Remised, released and forever discharged, and by these Presents do [] remise, release, and forever discharge [Boise] of and from all debts, obligations, reckonings, promises, covenants, agreements, contracts, endorsements, bonds, specialties, controversies, suits, actions, causes of actions, trespasses, variances, judgments, extents, executions, damages, claims or demands, in law or in equity, which against [Boise], [Route 73 or Fisher] ever had, now has or hereafter can, shall, or may have, for, upon or by reason of any matter, cause or thing whatsoever, from the beginning of the world to the day and date of these Presents.

The parties then typed in additional language following the pre-printed phrase "more particularly." This language provided for the release of:

Any and all claims arising from or related to certain suits now pending in the Superior Court in New Jersey, Chancery Division, Camden County, Docket No. C-660-78 in which Boise Cascade Corporation is the plaintiff and Route 73 Industrial Development Corporation is the defendant; and, in the United States District Court for the District of New Jersey, Bankruptcy No. 80-03165, Adversary Nos. 80-0270 and 0271.

Together with any and all claims arising out of or related to a certain Lease Agreement pursuant to which Boise Cascade Corporation sublets certain premises known as 875 Sherman Avenue, Pennsauken, New Jersey, Route 73 Industrial Development Corporation being the successor to Fisher Development Co., original lessor of the subject premises, together with any subsequent Lease Agreements, Modifications or Amendments thereto; and/or any claims arising from or related to Boise Cascade Corporation's occupation of the subject premises, or any tenant or party occupying the subject premises under Boise Cascade Corporation.

Boise paid Fisher $2,000.00 as a part of the settlement agreement.

According to Fisher, in 1989, eight years after the execution of the releases, it discovered that a cistern on the premises contained volatile organic compounds, which were migrating into the surrounding subsoils and the groundwater. Fisher voluntarily remediated the hazardous substances at the premises at a cost exceeding $860,000.00. An investigation by Fisher traced the pollution to Boise, Chesapeake, and Keystone.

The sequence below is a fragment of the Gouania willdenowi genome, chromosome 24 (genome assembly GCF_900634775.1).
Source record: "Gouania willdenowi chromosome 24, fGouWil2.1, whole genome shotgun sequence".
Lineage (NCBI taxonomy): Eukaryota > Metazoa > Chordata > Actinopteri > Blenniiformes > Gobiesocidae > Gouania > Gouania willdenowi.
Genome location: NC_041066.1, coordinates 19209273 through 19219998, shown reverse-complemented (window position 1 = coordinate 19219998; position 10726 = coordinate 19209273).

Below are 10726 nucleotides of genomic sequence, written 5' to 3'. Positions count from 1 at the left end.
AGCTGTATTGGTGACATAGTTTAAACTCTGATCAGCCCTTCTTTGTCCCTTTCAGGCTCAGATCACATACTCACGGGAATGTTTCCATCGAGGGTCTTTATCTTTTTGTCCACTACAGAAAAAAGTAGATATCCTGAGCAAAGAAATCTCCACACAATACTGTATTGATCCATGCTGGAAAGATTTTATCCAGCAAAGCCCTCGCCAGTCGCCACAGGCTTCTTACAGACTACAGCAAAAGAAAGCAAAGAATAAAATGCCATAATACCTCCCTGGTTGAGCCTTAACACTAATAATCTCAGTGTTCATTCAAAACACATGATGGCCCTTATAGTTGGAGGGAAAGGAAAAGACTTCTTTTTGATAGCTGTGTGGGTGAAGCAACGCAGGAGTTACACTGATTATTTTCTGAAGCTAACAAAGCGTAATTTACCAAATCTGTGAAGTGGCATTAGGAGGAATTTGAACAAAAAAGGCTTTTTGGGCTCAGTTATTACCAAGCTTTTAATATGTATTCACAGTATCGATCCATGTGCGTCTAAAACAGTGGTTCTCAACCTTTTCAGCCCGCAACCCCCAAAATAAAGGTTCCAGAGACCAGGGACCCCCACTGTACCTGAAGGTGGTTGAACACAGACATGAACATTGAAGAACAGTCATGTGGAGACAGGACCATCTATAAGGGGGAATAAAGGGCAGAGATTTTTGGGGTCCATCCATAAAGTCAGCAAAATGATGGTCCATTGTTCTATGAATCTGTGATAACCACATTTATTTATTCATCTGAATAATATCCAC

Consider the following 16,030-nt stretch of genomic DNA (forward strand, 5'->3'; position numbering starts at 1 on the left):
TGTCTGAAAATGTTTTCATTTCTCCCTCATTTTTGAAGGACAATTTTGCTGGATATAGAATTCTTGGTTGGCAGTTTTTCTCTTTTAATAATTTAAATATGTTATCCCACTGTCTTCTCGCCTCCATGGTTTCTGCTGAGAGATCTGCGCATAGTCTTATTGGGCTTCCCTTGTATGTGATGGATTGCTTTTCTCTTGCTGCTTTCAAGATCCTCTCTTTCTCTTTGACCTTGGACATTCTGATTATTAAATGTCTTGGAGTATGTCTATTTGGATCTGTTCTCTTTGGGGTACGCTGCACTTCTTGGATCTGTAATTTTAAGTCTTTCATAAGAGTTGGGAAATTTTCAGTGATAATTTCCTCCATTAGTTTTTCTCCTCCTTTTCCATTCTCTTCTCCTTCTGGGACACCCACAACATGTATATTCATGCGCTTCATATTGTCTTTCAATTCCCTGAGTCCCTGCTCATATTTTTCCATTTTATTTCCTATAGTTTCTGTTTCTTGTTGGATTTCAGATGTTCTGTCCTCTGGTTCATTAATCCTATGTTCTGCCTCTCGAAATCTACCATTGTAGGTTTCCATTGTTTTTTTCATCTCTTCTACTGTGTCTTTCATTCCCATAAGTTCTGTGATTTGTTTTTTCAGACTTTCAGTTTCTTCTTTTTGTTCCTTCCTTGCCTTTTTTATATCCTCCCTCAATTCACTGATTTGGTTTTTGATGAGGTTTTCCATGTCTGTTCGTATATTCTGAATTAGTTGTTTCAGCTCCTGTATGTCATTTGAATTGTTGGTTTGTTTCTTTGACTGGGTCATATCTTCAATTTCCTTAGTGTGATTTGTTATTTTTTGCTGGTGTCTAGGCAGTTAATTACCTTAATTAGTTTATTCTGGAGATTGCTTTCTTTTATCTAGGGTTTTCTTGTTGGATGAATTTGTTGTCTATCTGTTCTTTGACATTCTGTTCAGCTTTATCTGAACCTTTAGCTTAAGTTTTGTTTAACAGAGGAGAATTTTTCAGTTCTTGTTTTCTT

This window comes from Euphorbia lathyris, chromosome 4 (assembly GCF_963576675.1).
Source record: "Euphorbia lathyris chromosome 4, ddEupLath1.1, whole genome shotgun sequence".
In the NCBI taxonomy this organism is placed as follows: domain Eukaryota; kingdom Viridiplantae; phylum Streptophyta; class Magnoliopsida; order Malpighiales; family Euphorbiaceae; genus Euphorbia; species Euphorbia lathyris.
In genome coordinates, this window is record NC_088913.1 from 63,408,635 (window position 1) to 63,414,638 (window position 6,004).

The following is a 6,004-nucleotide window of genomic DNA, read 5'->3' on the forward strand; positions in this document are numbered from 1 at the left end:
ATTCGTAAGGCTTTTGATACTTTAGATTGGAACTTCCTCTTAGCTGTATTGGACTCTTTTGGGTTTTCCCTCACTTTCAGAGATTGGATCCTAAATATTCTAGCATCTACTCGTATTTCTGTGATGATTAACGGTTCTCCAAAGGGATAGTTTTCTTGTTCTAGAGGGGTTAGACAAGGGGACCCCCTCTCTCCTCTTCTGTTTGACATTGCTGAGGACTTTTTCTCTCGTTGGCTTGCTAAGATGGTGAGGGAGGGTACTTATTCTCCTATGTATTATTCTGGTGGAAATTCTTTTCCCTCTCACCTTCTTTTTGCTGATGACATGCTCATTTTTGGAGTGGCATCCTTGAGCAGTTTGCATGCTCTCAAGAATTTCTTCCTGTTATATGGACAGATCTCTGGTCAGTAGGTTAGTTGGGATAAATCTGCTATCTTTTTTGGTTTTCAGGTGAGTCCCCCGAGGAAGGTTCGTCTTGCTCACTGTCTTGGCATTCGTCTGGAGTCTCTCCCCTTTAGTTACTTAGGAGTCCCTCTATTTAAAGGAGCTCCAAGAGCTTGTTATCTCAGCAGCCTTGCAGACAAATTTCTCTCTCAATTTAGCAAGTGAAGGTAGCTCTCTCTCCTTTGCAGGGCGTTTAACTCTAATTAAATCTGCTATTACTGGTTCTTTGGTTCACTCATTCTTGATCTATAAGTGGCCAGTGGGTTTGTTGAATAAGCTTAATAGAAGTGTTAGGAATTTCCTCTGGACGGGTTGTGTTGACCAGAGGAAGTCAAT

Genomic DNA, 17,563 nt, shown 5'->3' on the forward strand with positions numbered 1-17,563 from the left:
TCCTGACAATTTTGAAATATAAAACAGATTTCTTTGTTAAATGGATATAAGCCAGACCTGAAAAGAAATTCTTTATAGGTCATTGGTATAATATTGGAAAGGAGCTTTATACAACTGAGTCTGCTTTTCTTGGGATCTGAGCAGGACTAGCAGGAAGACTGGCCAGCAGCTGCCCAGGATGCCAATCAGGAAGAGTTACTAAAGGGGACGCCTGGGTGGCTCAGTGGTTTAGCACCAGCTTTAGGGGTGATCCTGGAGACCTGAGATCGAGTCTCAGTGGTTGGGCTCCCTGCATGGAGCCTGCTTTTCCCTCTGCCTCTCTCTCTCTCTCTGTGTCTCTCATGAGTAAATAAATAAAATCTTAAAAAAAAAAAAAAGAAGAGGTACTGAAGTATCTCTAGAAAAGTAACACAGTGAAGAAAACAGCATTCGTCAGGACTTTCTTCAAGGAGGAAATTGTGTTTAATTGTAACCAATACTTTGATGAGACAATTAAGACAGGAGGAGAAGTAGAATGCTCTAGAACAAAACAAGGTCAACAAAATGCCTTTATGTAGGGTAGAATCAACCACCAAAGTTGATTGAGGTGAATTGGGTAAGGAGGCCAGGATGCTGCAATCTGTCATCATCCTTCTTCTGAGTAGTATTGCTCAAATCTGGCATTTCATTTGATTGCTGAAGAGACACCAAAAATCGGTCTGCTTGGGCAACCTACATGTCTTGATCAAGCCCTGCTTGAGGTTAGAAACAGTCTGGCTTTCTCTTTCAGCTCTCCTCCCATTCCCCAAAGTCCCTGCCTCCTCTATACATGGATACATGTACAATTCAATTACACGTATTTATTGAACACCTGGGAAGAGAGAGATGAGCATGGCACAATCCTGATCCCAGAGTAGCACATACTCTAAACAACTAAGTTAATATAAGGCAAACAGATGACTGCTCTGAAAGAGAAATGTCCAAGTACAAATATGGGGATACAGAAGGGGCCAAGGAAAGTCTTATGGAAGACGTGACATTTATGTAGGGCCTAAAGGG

Fisher initiated this action against Boise, Chesapeake, and Keystone under § 107(a) of CERCLA, seeking to recover costs associated with cleaning up the cistern. Fisher also included a New Jersey common law negligence claim. Boise filed a motion for summary judgment, asserting that all claims against it were extinguished by the release it had obtained from Fisher. The district court granted Boise's motion, holding that the release barred Fisher's claims. The district court then entered an order under Fed. R. Civ. P. 54(b), stating that there was no just reason for delay, and directing that its order granting summary judgment in favor of defendant Boise be deemed a final judgment as to all claims and parties. Fisher appealed.

The district court had jurisdiction pursuant to 28 U.S.C. § 1331 and 42 U.S.C. § 9613(b). Our jurisdiction over this appeal rests on 28 U.S.C. § 1291. We exercise plenary review over the district court's grant of Boise's motion for summary judgment. Public Interest Research of N.J., Inc. v. Powell Duffryn Terminals, Inc., 913 F.2d 64, 76 (3d Cir. 1990), cert. denied, 498 U.S. 1109, 112 L. Ed. 2d 1100, 111 S. Ct. 1018 (1991). The district court's decision to grant Boise's motion was proper only if "there [was] no genuine issue as to any material fact and . . . [Boise was] entitled to a judgment as a matter of law." Fed. R. Civ. P. 56(c). Moreover, all inferences and facts must be viewed in a light most ...